Regions of the Heart - Reviewed

by David Rose and Ed Douglas (ISBN 0-79227-695-7)

Regions of the Heart

This review originally appeared in The Independent newspaper in August 1999.

In 1993 Alison Hargreaves was descending alone from a summit in the European Alps - one of six significant solo ascents she did there that summer - when she passed an abandoned blue anorak in the snow. A short distance below she came upon a headtorch, a wallet full of Spanish pesetas, a climbing harness. Odd things to have left, she thought; until she turned a corner on the descent and saw a red rucksack, and attached to it the owner of those random items. They had spilled from his sack after he had fallen higher up.

"There was no need to check if he was still alive," she wrote in her diary later. "I knew instantly that he was dead..." She would not look into the corpse's eyes, scared that they would haunt her. Instead she sat on the slushy snow and wept, while a helicopter came to recover her and the body. Two years later, in August 1995, a team of Spanish climbers near the upper reaches of the "savage mountain" - K2, the second-highest in the world - came upon an empty climbing boot with a battery-powered heating device. Ten feet below were an anorak and climbing harness that they recognised, like the boot, as belonging to Hargreaves. Blood tracks pointed down to a body, unreachable. Aged 33, she was dead.

I'll admit I shed a tear as I read this account of Hargreaves's death, plucked from the mountainside and hurled against its flanks by hurricane-force winds as she descended from K2's summit. I'll admit too that I didn't do so when I originally heard of her death in 1995. The difference? This book.
In May 1995 Hargreaves climbed Everest without oxygen or others' help - a stunning achievement for which she was rightly lauded. Then after her death she was excoriated by media commentators for "foolhardiness", "self-indulgence" and "abandoning her two young children". I thought she died doing what so many climbers and mountaineers do, indulging her passion and putting off her home life.

 "She often pondered escape from her marriage, but found it easier to deal firmly with grim rock and inhospitable weather than similar moods in her spouse..."

The truth that emerges is quite the reverse. Hargreaves was desperate to summit because she saw it as the only way to achieve financial independence, break free of her failed marriage and win custody of Tom, then six, and Kate, four. The tragedy is that without that incentive, she might have turned back and lived. Mountaineers often say that no summit is worth dying for, but Hargreaves was climbing more than a mountain that day. The authors have painstakingly reconstructed the private person from years of diaries and the comparatively few interviews she gave. Her widower, Jim Ballard, clearly did not cooperate. He is a looming, ugly presence throughout, his motives never clear.

Hargreaves in public wore a shell, only revealing to her closest friends her unhappiness with her lack of recognition (particularly compared to Catherine Destivelle, a talented French climber and mountaineer) and her marriage, which at times was mentally and physically abusive.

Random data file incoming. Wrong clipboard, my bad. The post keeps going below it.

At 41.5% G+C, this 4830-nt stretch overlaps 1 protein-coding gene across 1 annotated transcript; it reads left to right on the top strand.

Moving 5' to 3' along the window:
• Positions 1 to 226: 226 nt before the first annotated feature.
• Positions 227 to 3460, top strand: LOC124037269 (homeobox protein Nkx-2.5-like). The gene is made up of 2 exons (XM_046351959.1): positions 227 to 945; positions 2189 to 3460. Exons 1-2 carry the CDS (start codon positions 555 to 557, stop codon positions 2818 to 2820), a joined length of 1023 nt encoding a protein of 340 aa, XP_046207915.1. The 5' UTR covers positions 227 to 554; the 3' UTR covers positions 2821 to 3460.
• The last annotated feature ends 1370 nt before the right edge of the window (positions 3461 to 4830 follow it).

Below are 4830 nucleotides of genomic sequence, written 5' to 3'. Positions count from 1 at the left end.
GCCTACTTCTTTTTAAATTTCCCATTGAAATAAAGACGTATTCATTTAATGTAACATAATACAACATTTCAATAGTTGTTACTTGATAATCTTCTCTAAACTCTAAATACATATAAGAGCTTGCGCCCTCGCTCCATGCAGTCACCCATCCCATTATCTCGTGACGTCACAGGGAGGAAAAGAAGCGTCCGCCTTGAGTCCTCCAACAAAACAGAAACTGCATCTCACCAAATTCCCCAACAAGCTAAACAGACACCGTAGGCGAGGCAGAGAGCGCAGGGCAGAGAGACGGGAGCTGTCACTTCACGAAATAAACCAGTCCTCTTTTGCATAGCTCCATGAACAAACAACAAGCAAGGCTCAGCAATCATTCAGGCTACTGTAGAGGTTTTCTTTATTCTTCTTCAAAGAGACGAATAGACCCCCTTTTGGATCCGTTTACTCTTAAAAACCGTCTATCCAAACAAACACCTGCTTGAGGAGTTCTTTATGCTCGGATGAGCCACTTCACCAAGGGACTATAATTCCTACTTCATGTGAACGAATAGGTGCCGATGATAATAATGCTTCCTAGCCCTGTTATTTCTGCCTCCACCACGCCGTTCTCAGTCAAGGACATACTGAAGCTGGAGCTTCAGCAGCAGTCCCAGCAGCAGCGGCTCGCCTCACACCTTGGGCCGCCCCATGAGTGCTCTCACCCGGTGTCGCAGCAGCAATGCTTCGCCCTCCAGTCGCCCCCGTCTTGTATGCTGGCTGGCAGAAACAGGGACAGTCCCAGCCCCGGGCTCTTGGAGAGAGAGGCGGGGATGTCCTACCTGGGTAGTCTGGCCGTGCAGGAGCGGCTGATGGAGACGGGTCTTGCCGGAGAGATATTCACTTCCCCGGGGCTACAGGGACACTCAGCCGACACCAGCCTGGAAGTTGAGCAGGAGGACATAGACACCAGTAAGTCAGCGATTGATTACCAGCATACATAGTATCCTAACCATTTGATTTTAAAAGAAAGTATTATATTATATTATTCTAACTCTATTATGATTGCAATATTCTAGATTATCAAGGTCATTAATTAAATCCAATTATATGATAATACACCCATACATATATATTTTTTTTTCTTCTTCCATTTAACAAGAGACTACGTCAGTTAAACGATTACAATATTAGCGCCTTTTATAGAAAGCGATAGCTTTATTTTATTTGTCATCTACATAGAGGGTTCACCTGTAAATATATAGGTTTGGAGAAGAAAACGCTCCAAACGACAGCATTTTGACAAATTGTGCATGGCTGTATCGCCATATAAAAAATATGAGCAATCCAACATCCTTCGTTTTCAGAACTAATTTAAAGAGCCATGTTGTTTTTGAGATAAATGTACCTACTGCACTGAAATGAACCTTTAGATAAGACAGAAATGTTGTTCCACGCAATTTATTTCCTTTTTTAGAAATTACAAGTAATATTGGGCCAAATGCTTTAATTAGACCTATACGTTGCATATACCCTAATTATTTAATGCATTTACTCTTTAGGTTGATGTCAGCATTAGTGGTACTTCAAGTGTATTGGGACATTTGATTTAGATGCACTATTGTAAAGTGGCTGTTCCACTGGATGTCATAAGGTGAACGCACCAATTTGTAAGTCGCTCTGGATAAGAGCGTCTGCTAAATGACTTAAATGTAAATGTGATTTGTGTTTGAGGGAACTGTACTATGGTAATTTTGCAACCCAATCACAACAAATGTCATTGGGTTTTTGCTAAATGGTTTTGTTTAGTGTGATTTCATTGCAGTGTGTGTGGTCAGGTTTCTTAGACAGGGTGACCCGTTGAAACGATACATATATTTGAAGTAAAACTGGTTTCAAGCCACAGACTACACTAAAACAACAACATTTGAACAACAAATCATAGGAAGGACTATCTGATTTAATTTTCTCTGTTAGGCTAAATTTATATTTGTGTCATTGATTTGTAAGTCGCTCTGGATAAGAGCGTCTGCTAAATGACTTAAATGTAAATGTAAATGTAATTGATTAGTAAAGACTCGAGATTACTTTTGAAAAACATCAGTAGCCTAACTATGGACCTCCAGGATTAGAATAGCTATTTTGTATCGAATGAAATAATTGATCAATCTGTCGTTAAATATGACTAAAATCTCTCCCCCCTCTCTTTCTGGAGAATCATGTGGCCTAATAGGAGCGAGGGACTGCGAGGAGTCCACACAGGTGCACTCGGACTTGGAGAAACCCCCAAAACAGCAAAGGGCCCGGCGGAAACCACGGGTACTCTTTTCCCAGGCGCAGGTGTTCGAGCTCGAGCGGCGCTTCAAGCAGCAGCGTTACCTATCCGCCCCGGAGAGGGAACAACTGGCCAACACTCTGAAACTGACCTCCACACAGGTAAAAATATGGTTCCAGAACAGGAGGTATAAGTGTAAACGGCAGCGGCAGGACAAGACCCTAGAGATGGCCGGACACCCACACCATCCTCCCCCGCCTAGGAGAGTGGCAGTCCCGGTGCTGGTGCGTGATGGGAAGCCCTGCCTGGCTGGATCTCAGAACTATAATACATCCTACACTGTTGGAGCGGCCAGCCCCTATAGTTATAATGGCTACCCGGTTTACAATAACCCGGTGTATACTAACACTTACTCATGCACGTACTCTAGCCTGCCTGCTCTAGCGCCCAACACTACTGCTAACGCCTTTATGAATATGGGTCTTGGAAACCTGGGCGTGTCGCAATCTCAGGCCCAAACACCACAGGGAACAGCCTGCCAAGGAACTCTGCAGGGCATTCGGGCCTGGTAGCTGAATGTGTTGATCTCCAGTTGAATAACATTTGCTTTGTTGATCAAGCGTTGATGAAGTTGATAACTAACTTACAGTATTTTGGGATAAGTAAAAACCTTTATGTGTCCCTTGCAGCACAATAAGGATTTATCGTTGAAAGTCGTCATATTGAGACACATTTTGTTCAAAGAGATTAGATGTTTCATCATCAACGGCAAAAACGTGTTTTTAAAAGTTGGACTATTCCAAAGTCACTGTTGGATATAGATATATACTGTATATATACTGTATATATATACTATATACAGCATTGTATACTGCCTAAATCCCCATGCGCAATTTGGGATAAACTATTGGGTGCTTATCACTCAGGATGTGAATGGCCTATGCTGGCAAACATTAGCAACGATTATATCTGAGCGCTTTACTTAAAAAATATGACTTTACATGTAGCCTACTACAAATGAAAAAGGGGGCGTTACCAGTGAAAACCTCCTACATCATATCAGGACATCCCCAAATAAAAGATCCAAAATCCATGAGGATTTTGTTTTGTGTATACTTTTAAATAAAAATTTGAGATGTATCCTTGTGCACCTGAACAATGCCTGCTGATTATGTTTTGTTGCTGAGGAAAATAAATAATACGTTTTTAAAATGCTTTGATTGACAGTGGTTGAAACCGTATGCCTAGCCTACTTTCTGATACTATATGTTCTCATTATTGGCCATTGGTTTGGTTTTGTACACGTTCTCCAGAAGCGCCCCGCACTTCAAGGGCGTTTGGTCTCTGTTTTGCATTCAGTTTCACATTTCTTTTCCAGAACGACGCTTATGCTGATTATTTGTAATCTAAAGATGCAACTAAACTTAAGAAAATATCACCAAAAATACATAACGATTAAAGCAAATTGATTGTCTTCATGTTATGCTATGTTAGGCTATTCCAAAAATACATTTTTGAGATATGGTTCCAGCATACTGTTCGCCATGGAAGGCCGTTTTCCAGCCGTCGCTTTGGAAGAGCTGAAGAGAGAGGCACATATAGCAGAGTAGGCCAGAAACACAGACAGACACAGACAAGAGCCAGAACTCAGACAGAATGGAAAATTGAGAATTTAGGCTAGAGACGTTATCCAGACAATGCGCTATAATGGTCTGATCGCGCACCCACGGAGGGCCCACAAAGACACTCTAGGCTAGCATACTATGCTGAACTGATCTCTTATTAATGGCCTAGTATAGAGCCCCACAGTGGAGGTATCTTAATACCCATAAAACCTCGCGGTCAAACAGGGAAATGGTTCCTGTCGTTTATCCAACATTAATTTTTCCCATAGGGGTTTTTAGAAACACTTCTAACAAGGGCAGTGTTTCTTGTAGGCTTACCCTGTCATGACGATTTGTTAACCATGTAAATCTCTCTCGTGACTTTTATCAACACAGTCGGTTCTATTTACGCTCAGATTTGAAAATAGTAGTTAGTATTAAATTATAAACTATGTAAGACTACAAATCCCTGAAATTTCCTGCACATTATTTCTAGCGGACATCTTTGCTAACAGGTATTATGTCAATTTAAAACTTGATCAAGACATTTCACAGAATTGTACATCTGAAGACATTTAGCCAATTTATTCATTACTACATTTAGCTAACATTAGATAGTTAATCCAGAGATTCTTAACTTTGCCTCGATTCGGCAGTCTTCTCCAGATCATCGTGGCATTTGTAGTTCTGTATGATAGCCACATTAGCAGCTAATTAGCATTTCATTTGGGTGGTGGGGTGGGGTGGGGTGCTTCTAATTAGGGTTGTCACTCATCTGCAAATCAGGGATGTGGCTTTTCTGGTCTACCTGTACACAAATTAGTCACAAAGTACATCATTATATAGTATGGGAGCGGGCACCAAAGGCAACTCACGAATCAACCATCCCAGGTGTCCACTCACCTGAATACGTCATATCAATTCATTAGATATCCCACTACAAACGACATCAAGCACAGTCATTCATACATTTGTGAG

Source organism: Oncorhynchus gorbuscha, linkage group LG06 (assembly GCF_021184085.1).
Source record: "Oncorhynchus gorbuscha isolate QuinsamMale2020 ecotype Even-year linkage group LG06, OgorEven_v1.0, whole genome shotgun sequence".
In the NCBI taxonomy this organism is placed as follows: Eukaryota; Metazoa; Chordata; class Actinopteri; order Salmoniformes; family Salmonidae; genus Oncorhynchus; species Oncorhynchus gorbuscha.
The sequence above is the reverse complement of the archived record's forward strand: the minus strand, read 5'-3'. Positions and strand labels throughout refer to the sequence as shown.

She started going out with Ballard, 16 years her senior, while still at school, then married him rather than going to university as her parents had wished. He had the financial security (through a climbing shop and factory) that let her indulge her love of climbing.

But when the hurricane of the recession blew through Britain in the early 1990s, they lost everything, including their home. She soloed those six Alpine summits in 1993 for fame and hence sponsorship, while the family lived in campsites. Ballard was her most enthusiastic supporter, insisting she was a genius.

"Climbers almost never call each other "brave", because it implies self-sacrifice and usefulness; climbing rarely involves either..." 

Certainly she was a smart, strong climber. She often pondered escape from the marriage, but found it easier to deal firmly with grim rock and inhospitable weather than similar moods in her spouse.

Climbers almost never call each other "brave", because it implies self-sacrifice and usefulness; climbing rarely involves either. They will say "bold", which emphasises the personal and the awareness of risk. Yet on that fateful day on K2, one might say that Hargreaves was being brave.

The mountain killed her, though, and she lies there still. The question that nags at me is whether, four years on, the myths around her death can be rewritten. Is anyone listening?

When a group of overconfident climbers died in a storm on Everest in 1996, Jon Krakauer's first-hand account Into Thin Air was in print within months. Some have argued that it distorted some events; but "truth" often belongs to those who tell their side first. Hargreaves never told her side of her unhappy marriage and what it drove her to do. "Better to live one day as a tiger than a thousand years as a sheep," Ballard said at the news of her death. Thinking like that gets you killed on mountains. In truth, it is better to live. But a lioness will die defending its young. So, it seems, did Hargreaves.

© Independent Newspapers 1999

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Read the interview with author Ed Douglas